21. 21. STEP 7: Consolidate Gains & Produce More Change Kotter argues that many change projects fail because victory is declared too early. Real change runs deep. Quick wins are only the beginning of what needs to be done to achieve long-term change. Leadership is invaluable in surviving this step (#7). Instead of declaring victory and moving on, these transformational leaders will launch more and more projects to drive the change deeper into the organization. They will also take the time to ensure that all the new practices are firmly grounded in the organization’s culture. Managers, by their nature, think in shorter timeframes. It is up to leaders to steer the course for the long-term. Without sufficient and consistent leadership, the change will stall, and succeeding in a rapidly changing world becomes highly problematic.
  22. 22. STEP 7: Consolidate Gains & Produce More Change In a successful change initiative, this is what you’ll begin to see: • More projects being added • Additional people being brought in to help with the changes • Senior leadership focused on giving clarity to an aligned vision and shared purpose • Employees empowered at all levels to lead projects • Reduced interdependencies between areas • Constant effort to keep urgency high • Consistent show of proof that the new way is working
  23. 23. STEP 8: Anchor New Approaches in the Culture Finally, to make any change stick, it should become part of the core of your organization. Your corporate culture often determines what gets done, so the values behind your vision must show in day-to-day work.
  24. 24. STEP 8: Anchor New Approaches in the Culture Finally, to make any change stick, it should become part of the core of your organization. Your corporate culture often determines what gets done, so the values behind your vision must show in day-to-day work. New practices must grow deep roots in order to remain firmly planted in the culture. Culture is composed of norms of behavior and shared values. These social forces are incredibly strong. Every individual that joins an organization is indoctrinated into its culture, generally without even realizing it. Its inertia is maintained by the collective group of employees over years and years. Changes - whether consistent or inconsistent with the old culture - are difficult to ingrain.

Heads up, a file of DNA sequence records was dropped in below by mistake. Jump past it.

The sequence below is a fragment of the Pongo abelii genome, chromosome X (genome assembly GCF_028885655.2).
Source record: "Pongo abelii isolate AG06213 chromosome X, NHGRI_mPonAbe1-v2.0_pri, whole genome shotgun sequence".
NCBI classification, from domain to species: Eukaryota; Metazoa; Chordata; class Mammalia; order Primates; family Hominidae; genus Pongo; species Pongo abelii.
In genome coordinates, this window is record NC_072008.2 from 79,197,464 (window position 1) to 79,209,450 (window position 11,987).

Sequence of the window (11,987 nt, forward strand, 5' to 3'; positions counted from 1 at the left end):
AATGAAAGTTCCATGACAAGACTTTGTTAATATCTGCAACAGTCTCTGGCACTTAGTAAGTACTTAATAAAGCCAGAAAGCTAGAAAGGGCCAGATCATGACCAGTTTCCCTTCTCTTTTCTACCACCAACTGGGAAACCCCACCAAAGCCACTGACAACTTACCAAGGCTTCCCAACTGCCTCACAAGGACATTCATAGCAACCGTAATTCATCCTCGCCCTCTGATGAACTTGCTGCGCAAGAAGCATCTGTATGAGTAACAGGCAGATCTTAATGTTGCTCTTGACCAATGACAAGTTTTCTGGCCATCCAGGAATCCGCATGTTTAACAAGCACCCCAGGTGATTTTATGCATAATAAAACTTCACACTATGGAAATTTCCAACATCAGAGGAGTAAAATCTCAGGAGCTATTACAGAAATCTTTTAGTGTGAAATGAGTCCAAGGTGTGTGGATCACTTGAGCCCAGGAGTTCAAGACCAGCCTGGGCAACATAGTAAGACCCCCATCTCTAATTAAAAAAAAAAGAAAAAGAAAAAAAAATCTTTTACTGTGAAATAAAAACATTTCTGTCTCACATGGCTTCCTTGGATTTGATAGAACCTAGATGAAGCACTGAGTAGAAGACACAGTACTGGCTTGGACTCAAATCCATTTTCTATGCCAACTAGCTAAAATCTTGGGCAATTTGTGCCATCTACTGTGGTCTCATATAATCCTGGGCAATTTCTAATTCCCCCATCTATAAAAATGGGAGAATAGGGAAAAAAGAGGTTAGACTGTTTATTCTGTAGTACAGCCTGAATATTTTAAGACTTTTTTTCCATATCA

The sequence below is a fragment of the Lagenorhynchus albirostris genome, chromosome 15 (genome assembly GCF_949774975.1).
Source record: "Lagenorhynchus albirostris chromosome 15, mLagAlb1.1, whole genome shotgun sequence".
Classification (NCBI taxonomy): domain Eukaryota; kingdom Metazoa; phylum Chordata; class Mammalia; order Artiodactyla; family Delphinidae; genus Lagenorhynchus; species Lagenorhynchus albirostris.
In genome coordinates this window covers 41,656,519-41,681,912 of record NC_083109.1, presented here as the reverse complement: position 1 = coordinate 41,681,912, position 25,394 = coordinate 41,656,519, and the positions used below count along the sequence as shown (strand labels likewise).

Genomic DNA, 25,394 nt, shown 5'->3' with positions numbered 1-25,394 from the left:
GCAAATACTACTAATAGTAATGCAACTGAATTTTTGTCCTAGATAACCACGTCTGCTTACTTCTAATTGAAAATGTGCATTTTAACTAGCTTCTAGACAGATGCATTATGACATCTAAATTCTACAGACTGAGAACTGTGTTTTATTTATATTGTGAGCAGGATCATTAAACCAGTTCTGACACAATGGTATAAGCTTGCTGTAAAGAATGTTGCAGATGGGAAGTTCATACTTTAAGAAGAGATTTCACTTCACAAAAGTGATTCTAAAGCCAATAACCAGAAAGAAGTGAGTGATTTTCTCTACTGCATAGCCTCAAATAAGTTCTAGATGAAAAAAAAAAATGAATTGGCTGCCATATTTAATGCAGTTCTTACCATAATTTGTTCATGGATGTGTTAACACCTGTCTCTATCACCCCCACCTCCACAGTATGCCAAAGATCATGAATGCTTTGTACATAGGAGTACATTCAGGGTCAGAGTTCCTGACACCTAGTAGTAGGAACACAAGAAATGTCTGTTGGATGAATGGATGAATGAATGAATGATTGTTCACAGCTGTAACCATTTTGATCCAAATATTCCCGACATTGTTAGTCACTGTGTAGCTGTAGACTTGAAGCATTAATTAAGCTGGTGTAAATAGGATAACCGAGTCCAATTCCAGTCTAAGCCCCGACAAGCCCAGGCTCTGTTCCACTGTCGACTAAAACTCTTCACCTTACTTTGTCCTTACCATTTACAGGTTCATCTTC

25. 25. STEP 8: Anchor New Approaches in the Culture Key Points: • Make continuous efforts to ensure that the change is seen in every aspect of your organization. This will help give it a solid place in your organization's culture. • It's also important that your company's leaders continue to support the change. This includes existing staff and new leaders who are brought in. If you lose the support of these people, you might end up back where you started.
  26. 26. General Rules About Cultural Change • Cultural change comes last, not first. You must be able to prove that the new way is superior to the old. • Success must be visible and well communicated. • You will lose some people in the process. • You must reinforce new norms and values with incentives and rewards - including promotions. • Reinforce the culture with every new employee.
  27. 27. Tradition is a powerful force. To embed change, you must create a strong, new organizational culture. The Change Coalition alone cannot root change in place - no matter how influential they are. It takes the majority of the organization truly embracing the new culture for there to be sustainable change. Source: Leading Change by John P. Kotter
  28. 28. About Me Even if I’m not directly involved in, or impacted by a change, I like to observe the change “process.” I have been a(n): • Change Lead/Agent/Champion/Coach, • Member of a Change Coalition, • Impacted End User, and • Stakeholder I have played all of these roles, while working on a single change initiative. As a Certified Change Lead, change is part of my job - it’s part of life. www.jazzbi.com www.jazzbi.wordpress.com
  29. 29. Author: John P. Kotter Leading Change, With a New Preface by the Author - November 6, 2012 Website

Notes de l'éditeur

  • Mindtools
  • Mindtools
  • Mindtools




  • License You are entitled to access this website for your own personal use. You acknowledge that the copyright and all other intellectual property rights for material on the site belong to John Kotter, Holger Rathgeber, and/or Kotter International, Inc.
    http://www.kotterinternational.com/termsofuse

×